Monday ☁ The odd bout of light rain, and the odd spell of sunshine amidst predominantly cloudy skies. Mild and breezy with highs of 14°C.
Tuesday 🌦 After an overnight cold front passes through, Tuesday looks windy and unsettled with sunshine and blustery showers. Highs of 13°C.
Wednesday ⛅ Could well be the best day after overnight wind and rain clears east. We're in between fronts then - albeit very gusty -, with sunny spells and highs of 13°C.
Thursday 🌦 Still breezy with showers returning to add colour to the day. Pleasant in brighter spells, but staying changeable with highs of 12°C.
Friday 🌦 Rinse and repeat for the end of the week with further squally showers blowing through on the keen southwesterly breeze. Highs of 12°C.
Outlook: Staying changeable, and perhaps a little cooler, into the weekend with further spells of rain in between brighter periods.
The big story: Can we create a ‘new Canary Wharf’ in South Yorkshire? Do we want to?
Top line: Investment zones are back, but there have been big changes since they were last proposed by Liz Truss and Kwasi Kwarteng. Current Chancellor Jeremy Hunt said the refocused policy has the potential to create “12 new Canary Wharfs”, a reference to the Docklands area of East London that over the last 40 years has been redeveloped into a global financial centre.
Background: Last year, during the short-lived premiership of Liz Truss, the government proposed the creation of 38 investment zones to drive business investment and growth. The zones were dubbed “full fat freeports” in reference to the areas around air and sea ports where different economic regulations apply championed by previous Chancellor Rishi Sunak.
What’s changed? However, the plans unveiled by current Chancellor Jeremy Hunt in last week’s budget look very different. Firstly, they have been scaled back in number, from 38 to 12, one of which will be in South Yorkshire. The package of support offered to the zones has been rethought as well, giving local areas more say in the way the money will be spent.
The zones will each receive £80m of “flexible” support which they can split between skills and infrastructure spending and tax incentives in whichever way they choose. Examples of tax incentives could include stamp duty relief and business rates relief.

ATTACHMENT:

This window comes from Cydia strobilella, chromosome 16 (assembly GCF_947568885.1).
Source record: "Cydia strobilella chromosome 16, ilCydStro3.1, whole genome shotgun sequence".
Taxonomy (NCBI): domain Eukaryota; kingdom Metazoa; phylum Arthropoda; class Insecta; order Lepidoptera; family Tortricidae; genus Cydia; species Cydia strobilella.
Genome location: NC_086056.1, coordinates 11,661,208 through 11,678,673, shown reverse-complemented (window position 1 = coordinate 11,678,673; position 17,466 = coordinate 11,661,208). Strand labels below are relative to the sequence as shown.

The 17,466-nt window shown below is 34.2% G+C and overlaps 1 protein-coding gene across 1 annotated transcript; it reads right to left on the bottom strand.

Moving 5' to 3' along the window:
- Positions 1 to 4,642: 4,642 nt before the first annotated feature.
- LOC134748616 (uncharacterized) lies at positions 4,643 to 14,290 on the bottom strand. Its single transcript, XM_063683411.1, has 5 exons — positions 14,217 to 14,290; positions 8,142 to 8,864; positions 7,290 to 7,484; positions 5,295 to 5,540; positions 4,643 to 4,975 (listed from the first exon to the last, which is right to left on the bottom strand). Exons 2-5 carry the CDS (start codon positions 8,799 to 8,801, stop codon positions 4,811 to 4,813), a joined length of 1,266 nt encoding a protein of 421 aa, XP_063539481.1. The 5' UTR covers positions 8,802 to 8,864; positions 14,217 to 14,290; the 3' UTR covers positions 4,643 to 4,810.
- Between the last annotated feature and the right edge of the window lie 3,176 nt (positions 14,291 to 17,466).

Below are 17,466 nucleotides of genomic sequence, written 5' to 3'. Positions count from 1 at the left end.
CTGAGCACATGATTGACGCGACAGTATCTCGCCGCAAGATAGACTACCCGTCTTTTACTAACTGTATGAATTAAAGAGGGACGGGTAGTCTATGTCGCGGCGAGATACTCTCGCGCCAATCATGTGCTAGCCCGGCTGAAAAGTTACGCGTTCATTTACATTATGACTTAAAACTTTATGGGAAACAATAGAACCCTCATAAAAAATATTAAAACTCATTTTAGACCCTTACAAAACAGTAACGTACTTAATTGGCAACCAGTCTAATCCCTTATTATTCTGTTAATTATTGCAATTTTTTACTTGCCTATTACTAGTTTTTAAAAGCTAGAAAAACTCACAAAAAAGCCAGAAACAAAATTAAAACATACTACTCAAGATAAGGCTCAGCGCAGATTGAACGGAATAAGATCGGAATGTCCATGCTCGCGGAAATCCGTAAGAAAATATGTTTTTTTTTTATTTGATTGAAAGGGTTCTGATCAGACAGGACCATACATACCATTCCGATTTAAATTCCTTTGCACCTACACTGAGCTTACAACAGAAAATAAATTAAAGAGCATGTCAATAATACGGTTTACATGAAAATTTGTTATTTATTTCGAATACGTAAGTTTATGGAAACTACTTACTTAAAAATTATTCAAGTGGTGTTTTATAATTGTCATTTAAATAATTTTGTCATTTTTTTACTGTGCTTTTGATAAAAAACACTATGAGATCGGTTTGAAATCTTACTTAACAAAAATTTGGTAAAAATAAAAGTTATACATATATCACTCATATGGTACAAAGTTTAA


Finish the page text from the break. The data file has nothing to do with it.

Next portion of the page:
However, while previous proposals hinted that planning and environmental standards could be bypassed, the government now says the zones must “operate within current regulatory frameworks and be expected to maintain high environmental standards”.
Picking winners: There has been criticism from some quarters that rather than creating new economic activity, investment zones merely move around what is already there. This can sometimes mean businesses relocate because they are given incentives to move to an investment zone, leading to depressed economic activity in areas outside the new zones.
A ‘marked improvement’: Reaction has been largely positive. Henri Murison, the director of the Northern Powerhouse Partnership, said the zones were a “marked improvement” on the previous policy while South Yorkshire Mayor Oliver Coppard said it would allow us to build on our existing strengths in advanced manufacturing, health sciences and green technology.
However, Zoë Billingham, the director of the think tank IPPR North, struck a note of caution. She argued that while the new investment zones were an improvement on Truss and Kwarteng’s vision, she still had concerns about inequality and infrastructure: She added:
Canary Wharf is a strange model for the chancellor to point to because Tower Hamlets, where Canary Wharf is based, has the highest rate of child poverty in the UK. We need a better model than that. What’s more, it was supported by major transport and infrastructure investment — something denied to the North.